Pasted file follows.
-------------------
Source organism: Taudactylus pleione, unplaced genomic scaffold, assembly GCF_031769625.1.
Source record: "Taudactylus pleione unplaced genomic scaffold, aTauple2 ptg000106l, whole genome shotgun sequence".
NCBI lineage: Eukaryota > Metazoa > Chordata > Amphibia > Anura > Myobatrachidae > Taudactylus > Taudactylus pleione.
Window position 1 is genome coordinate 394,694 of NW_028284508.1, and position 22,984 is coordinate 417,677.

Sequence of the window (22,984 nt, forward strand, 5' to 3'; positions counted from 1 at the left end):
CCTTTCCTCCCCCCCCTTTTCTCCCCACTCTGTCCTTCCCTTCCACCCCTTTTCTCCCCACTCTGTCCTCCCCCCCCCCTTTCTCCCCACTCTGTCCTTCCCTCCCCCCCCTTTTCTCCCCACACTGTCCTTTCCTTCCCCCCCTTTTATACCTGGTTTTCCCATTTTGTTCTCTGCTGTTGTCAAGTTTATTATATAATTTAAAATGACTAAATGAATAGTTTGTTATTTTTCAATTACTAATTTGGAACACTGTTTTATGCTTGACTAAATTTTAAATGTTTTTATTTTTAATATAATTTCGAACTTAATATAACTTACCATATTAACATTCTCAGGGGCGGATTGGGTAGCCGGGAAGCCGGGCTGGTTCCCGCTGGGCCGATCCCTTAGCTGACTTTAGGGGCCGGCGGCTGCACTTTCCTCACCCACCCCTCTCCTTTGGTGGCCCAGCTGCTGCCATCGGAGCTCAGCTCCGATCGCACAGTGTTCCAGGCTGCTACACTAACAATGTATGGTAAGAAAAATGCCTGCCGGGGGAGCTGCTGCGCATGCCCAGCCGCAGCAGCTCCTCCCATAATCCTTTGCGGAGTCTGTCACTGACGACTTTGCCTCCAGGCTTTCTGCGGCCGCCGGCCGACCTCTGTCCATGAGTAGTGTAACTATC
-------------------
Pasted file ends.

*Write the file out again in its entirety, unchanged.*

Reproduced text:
Source organism: Taudactylus pleione, unplaced genomic scaffold, assembly GCF_031769625.1.
Source record: "Taudactylus pleione unplaced genomic scaffold, aTauple2 ptg000106l, whole genome shotgun sequence".
NCBI lineage: Eukaryota > Metazoa > Chordata > Amphibia > Anura > Myobatrachidae > Taudactylus > Taudactylus pleione.
Window position 1 is genome coordinate 394,694 of NW_028284508.1, and position 22,984 is coordinate 417,677.

Sequence of the window (22,984 nt, forward strand, 5' to 3'; positions counted from 1 at the left end):
CCTTTCCTCCCCCCCCTTTTCTCCCCACTCTGTCCTTCCCTTCCACCCCTTTTCTCCCCACTCTGTCCTCCCCCCCCCCTTTCTCCCCACTCTGTCCTTCCCTCCCCCCCCTTTTCTCCCCACACTGTCCTTTCCTTCCCCCCCTTTTATACCTGGTTTTCCCATTTTGTTCTCTGCTGTTGTCAAGTTTATTATATAATTTAAAATGACTAAATGAATAGTTTGTTATTTTTCAATTACTAATTTGGAACACTGTTTTATGCTTGACTAAATTTTAAATGTTTTTATTTTTAATATAATTTCGAACTTAATATAACTTACCATATTAACATTCTCAGGGGCGGATTGGGTAGCCGGGAAGCCGGGCTGGTTCCCGCTGGGCCGATCCCTTAGCTGACTTTAGGGGCCGGCGGCTGCACTTTCCTCACCCACCCCTCTCCTTTGGTGGCCCAGCTGCTGCCATCGGAGCTCAGCTCCGATCGCACAGTGTTCCAGGCTGCTACACTAACAATGTATGGTAAGAAAAATGCCTGCCGGGGGAGCTGCTGCGCATGCCCAGCCGCAGCAGCTCCTCCCATAATCCTTTGCGGAGTCTGTCACTGACGACTTTGCCTCCAGGCTTTCTGCGGCCGCCGGCCGACCTCTGTCCATGAGTAGTGTAACTATC